The massive golden menorah from the Holy Temple of Jerusalem is the coveted object that fuels the modern-day action-adventure in Saskatchewan-born author David Gibbins’s second novel Crusader Gold, published this year by Headline Press of Britain and available under that imprint in Canada.
Gibbins, who appeared at the International Festival of Authors in Toronto in late October, has penned a fact-based historical mystery thriller based on the premise that the menorah outlived centuries of Roman captivity, was looted by a succession of historical players, and could have survived intact right down to the present day.
The book’s protagonist is Jack Howard, an underwater archaeologist who uncovers a set of clues that put him hot on the trail of the legendary artifact, one of the great lost treasures of the ancient world. Because the menorah’s reappearance would have enormous political ramifications around the globe, a malevolent group connected to neo-Nazis is simultaneously on Howard’s trail, hoping to keep it from resurfacing.
Jack Howard’s fictional quest stretches over quite a historical sweep, taking him from the fall of the Roman Empire to the last days of Nazi power. If Gibbins’s hero is fashioned in the “Indiana Jones” mold, he’s also fashioned after the author himself.
Like his protagonist, Gibbins is an underwater archaeologist with considerable field experience. Having earned a PhD at Cambridge in Roman maritime trade, he worked until recently as a university instructor in Roman history. His knowledge and familiarity with the subject give his writing a credible, almost documentary edge that modern readers seem to crave.
His previous book, Atlantis, has sold about half a million copies in various translations and been listed on the New York Times bestseller list for many months.
As recorded by the Jewish historian Josephus, the Temple menorah was looted by the Romans in 70 C.E. and brought to Rome. A frieze on Rome’s famous Arch of Titus shows the prized object being carried into the city in a triumphal procession. Emperor Vespasian thereafter locked it away in the Temple of Peace and it subsequently disappeared from the stage of history.
Outside of the realm of fiction, no further evidence has surfaced as to the menorah’s fate, but historians have conjectured it was melted down and its gold used to fund the building of the Coliseum. “There was a sudden influx of money into Rome at that time,” Gibbins said.
But what if the menorah was not melted down? According to Gibbins, snippets of historical evidence suggest it may have been looted by the Vandals in the 5th century and taken to Carthage, then looted by the Byzantines and carried to Constantinople. “What happens to it after that becomes a very dark mystery,” he said. “That’s where my story really springs from. It’s at that point that my imagination really takes over.”
Crusador Gold posits that the menorah survived in Constantinople until the medieval period and was plundered by the Viking warrior Harald Hardrada. An actual historical figure, Harold’s exploits as a Crusader are well known; a future Norse king, he may even have visited Jerusalem.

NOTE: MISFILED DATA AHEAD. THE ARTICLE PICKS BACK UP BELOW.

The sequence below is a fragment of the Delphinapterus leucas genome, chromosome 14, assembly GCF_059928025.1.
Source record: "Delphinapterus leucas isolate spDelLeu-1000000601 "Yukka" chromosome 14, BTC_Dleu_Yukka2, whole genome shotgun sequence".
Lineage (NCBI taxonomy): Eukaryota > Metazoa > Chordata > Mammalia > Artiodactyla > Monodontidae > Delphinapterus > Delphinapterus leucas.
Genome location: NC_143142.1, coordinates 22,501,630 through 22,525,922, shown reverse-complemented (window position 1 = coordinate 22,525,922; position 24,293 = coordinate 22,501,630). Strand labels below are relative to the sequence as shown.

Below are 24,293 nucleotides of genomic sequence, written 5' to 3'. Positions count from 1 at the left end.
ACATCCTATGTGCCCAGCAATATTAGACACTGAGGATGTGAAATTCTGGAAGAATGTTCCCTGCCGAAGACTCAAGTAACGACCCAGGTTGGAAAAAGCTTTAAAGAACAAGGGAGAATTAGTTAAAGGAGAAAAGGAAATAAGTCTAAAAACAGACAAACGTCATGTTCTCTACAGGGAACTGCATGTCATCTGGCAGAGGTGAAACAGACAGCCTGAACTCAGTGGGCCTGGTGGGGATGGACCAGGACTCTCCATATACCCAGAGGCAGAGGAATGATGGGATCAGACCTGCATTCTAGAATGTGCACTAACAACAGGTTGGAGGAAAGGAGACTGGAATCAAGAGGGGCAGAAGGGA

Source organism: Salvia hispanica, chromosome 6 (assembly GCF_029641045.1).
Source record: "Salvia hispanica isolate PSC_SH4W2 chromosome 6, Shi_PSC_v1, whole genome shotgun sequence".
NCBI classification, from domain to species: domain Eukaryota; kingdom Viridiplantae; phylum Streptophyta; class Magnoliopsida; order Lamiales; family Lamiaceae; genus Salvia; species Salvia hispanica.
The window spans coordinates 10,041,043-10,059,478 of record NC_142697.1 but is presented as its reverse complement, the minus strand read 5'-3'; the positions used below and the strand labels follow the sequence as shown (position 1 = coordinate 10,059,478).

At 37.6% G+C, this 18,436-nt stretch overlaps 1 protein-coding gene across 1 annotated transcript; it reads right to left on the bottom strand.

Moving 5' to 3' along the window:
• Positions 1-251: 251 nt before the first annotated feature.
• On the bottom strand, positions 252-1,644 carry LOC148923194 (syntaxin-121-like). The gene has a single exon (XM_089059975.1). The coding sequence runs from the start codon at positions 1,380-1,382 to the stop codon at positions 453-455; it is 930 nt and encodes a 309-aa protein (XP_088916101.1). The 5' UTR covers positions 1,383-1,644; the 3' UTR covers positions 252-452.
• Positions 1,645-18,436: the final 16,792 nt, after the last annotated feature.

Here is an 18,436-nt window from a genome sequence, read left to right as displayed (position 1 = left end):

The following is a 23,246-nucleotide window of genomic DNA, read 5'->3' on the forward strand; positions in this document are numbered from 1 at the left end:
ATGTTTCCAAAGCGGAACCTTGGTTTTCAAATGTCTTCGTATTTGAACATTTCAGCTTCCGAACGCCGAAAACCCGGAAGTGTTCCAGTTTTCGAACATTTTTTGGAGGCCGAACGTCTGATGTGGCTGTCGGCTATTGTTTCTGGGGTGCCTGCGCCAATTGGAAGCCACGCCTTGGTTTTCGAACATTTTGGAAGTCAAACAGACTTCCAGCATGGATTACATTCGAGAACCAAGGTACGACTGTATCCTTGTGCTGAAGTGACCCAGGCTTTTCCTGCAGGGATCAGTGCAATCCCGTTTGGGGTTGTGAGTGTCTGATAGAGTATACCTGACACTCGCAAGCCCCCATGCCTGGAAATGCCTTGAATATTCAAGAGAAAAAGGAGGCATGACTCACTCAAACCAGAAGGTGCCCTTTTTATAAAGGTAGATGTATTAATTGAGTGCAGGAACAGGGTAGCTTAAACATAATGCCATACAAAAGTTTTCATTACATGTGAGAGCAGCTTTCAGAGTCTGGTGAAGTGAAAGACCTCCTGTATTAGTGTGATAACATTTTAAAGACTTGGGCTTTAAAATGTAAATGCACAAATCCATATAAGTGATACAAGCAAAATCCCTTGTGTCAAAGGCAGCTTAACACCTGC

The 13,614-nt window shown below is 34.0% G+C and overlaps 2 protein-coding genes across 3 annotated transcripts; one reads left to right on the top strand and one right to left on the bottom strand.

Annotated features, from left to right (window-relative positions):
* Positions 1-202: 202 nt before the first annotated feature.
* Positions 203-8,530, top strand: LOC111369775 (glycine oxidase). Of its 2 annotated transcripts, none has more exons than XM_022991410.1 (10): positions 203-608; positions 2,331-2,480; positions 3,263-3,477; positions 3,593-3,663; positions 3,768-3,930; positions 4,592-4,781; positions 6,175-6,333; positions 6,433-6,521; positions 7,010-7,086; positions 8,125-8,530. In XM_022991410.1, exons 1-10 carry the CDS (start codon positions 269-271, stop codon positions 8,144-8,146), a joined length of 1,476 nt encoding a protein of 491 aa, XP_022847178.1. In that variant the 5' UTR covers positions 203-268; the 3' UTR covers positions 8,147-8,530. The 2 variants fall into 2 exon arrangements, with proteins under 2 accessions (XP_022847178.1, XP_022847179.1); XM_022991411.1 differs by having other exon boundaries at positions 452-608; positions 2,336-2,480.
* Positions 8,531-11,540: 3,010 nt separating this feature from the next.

In Crusader Gold, Harald carries the menorah to the Yucatan, where the Mayans gain possession of it. (In an author’s postscript, Gibbins helpfully separates historical fact from fiction and explains that no evidence exists for any Viking presence in North America outside of L’Anse aux Meadows, Newfoundland, and vicinity.)
Gibbins said he was loathe to weave a tale about the modern resurgence of the menorah in modern times within the context of the Jewish-Muslim struggle, so turned to more exotic story-lines. “There’s a challenge between keeping the factual edge and making the book work as fiction,” he said. It is perhaps his free use of arcane and incredible historical facts that has drawn so many readers around the world. (Atlantis was translated into dozens of languages.)
Another factor in the success of his books must certainly be his taut prose, which delivers both a depth of historical knowledge as well as the stamp of authenticity deriving from actual experience. “I’ve dived on an awful lot of fantastic wrecks,” he said — then described two that “really stand out.”
One was a Roman shipwreck off Sicily, in which he found a Roman surgical scalpel — “the only time an ancient surgeon’s kit has been found on a wreck.” The other involved the excavation of a classical Greek wreck off Turkey, during which he blew sand from a gully to reveal row upon row of ancient drinking cups. “A sight like that gives you a feeling of immediacy, a feeling that you’re very close to the people of antiquity.”
Given his success as a novelist, Gibbins said his career as a novelist has trumped his archeological career, at least temporarily. All of the duties attendant upon a bestselling writer have made it impossible for him to accept any new archaeological adventures at present. “I’ve got a contract for two new books, so I’ve had to backtrack a bit on the field work,” lamented the former university lecturer, who divides his time between England and Canada.
During his interview with The CJN, he proudly offered a snippet of personal history: his great-great-grandmother, Rebecca Brandon, was a Portuguese-Sephardic Jew who lived in London about 1830. And ever since visiting Israel as an archaeology student, he has felt a special affinity for the Jewish state. “I continue to be enthusiastic about Israel. I think that the Israeli state is one of the most extraordinary stories of our time and I hope the problems that plague it can be worked out.” ♦